Not all leaders are natural-born.

In fact, before they can show the way for others, some must conquer the challenge of getting their own house in order.

George Whitleigh can speak with intelligence on that matter; momentary academic miseries prevented him from playing baseball at Central High as both a freshman and sophomore.

"I thought I could get through by doing no work," he said. "I came from a grade school where I didn't have to do too much. At Central it's a totally different ballgame.

"Not being able to play was horrible. I was going to go out 1 year, but they told me not to even waste my time because of my grades. Even when I came here, I wasn't sure I'd be able to play."

"Here" is Prep Charter, and the 5-8, 150-pound Whitleigh is now a senior in strong academic standing bound for Neumann College with designs on becoming an accountant.

Baseball? That's going well, too. Whitleigh plays a mean shortstop and bats third in the order for a Husky squad with aspirations of earning a spot in the quarterfinal round of the overall Public League playoffs.

Yesterday's schedule offered a Class AA semifinal, in which PC numbed Nueva Esperanza Charter, 12-1, in five innings. The Huskies will meet W.B. Saul Thursday at a site to be determined. That winner will earn a berth in next Monday's quarters along with a spot in the down-the-road PIAA state tournament.

There was mild concern for PC when Edwin Lebron crushed the game's first pitch for a one-hop double off the leftfield fence. However, Whitleigh followed immediately with an excellent play on a deep-in-the-hole grounder and junior Joe Crooks wriggled out of the minijam.

The Huskies posted four runs in the first and eight more in the second, then Angelo DelVecchio blasted a third-inning solo homer out of the park in exact left-center.

In four plate appearances, Whitleigh had to settle for three walks, two steals and two runs scored (along with a strikeout).

Oddly, Whitleigh was the only senior in either team's lineup.

"Coach [Rob Hale] looks to me to be a leader," he said. "In the beginning of the year, it was kind of tough to try to be a leader and still play my own game. But toward the end, the guys started to follow me and we came together as a team.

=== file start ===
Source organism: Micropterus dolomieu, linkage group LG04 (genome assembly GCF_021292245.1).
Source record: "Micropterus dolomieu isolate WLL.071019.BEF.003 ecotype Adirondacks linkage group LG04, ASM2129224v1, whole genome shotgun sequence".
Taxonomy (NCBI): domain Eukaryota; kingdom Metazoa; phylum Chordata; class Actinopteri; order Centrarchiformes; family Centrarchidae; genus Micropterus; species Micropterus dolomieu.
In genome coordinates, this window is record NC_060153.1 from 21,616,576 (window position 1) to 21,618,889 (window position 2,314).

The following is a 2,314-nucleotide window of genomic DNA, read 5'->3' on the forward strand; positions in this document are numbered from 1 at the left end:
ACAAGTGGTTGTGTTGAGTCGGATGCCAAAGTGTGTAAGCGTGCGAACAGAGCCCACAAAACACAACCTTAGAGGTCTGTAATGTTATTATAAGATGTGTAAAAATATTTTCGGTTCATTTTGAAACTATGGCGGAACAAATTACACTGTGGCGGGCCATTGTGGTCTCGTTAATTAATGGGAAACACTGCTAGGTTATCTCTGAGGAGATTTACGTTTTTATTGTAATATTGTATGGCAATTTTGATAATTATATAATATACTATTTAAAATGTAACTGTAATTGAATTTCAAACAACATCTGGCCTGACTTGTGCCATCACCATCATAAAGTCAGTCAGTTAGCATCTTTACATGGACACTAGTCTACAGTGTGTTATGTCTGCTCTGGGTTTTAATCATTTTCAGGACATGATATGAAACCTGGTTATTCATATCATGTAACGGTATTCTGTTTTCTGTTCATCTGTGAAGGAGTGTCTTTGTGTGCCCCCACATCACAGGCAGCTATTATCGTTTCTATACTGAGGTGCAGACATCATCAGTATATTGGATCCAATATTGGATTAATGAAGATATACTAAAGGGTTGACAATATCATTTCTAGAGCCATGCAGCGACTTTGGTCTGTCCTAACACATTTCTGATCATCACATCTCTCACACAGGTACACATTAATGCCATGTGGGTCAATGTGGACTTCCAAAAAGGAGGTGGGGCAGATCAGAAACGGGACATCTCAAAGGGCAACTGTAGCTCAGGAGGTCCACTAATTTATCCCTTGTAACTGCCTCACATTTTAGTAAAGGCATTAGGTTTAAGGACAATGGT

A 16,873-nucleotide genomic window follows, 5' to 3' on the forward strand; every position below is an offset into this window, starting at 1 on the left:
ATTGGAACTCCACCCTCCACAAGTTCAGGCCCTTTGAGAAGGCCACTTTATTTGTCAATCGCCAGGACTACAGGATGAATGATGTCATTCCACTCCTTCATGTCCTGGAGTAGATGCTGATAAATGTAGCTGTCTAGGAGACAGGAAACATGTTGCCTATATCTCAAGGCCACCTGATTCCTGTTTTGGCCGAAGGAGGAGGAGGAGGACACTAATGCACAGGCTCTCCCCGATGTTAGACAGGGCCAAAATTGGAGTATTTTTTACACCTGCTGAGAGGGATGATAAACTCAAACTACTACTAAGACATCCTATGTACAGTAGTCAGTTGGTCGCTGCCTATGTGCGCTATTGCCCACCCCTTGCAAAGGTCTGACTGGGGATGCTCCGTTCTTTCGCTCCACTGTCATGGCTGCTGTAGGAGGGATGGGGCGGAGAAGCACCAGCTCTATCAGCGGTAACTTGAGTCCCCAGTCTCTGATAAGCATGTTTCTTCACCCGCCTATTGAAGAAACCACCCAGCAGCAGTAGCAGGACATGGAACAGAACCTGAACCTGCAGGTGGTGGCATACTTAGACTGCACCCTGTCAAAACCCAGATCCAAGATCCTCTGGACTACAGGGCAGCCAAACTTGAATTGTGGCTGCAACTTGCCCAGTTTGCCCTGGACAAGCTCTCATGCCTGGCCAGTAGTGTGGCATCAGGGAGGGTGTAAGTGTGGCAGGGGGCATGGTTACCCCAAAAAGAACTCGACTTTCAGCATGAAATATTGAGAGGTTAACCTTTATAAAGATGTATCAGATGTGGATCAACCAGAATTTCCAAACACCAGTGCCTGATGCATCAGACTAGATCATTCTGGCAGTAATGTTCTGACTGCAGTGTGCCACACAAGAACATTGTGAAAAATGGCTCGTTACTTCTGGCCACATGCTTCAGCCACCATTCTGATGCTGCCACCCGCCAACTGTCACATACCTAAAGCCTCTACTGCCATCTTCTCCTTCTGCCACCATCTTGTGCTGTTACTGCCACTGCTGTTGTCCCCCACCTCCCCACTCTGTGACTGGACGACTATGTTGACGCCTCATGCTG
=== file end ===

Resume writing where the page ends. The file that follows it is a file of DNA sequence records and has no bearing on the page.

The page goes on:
"It is my personality to lead. But before, I think I was too worried about what everyone else was doing."

Casey "Butters" Margerum went 2-for-4 with a double and one RBI and kiddingly yelled that he'd make himself available for anyone who wanted to interview "the real hero." Mike Bariana and Sean McGovern posted identical two-run singles (shots to center) in the 13-batter second.

In all, the Huskies stole 12 bases and drew nine walks while NE committed six errors. Crooks pitched all five innings, surrendering five hits and striking out as many. The Scorpions' lone run scored on Jose Fortin's bases-loaded walk. (Next year, the school will drop "Nueva" from its name and change its nickname from Scorpions to Toros.

"In warmups, they looked tough," said Whitleigh, who grew up near 17th and Wolf and now lives a short distance away. "Even during the game, they did some nice things. They definitely had two, three ballplayers."

Of playing shortstop, he said, "I love that position. You're the leader of the infield. I love knowing that at any time a hard groundball could be coming at you, and that you have to make the play. I love facing that pressure. It makes me perform better." *